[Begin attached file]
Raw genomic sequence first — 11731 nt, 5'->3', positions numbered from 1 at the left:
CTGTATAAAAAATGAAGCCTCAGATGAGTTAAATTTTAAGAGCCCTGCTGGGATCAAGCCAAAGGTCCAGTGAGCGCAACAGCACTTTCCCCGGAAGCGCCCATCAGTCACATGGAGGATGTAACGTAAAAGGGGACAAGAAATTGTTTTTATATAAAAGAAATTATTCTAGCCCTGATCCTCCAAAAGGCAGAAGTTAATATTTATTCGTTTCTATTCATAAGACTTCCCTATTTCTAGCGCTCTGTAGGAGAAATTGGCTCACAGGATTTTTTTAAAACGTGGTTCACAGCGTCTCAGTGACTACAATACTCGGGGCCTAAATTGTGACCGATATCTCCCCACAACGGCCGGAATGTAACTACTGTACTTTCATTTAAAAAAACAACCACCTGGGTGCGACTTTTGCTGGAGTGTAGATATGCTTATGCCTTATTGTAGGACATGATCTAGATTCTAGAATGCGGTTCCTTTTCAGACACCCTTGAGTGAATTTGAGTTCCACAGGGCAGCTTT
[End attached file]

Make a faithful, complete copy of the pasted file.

Raw genomic sequence first — 11731 nt, 5'->3', positions numbered from 1 at the left:
CTGTATAAAAAATGAAGCCTCAGATGAGTTAAATTTTAAGAGCCCTGCTGGGATCAAGCCAAAGGTCCAGTGAGCGCAACAGCACTTTCCCCGGAAGCGCCCATCAGTCACATGGAGGATGTAACGTAAAAGGGGACAAGAAATTGTTTTTATATAAAAGAAATTATTCTAGCCCTGATCCTCCAAAAGGCAGAAGTTAATATTTATTCGTTTCTATTCATAAGACTTCCCTATTTCTAGCGCTCTGTAGGAGAAATTGGCTCACAGGATTTTTTTAAAACGTGGTTCACAGCGTCTCAGTGACTACAATACTCGGGGCCTAAATTGTGACCGATATCTCCCCACAACGGCCGGAATGTAACTACTGTACTTTCATTTAAAAAAACAACCACCTGGGTGCGACTTTTGCTGGAGTGTAGATATGCTTATGCCTTATTGTAGGACATGATCTAGATTCTAGAATGCGGTTCCTTTTCAGACACCCTTGAGTGAATTTGAGTTCCACAGGGCAGCTTT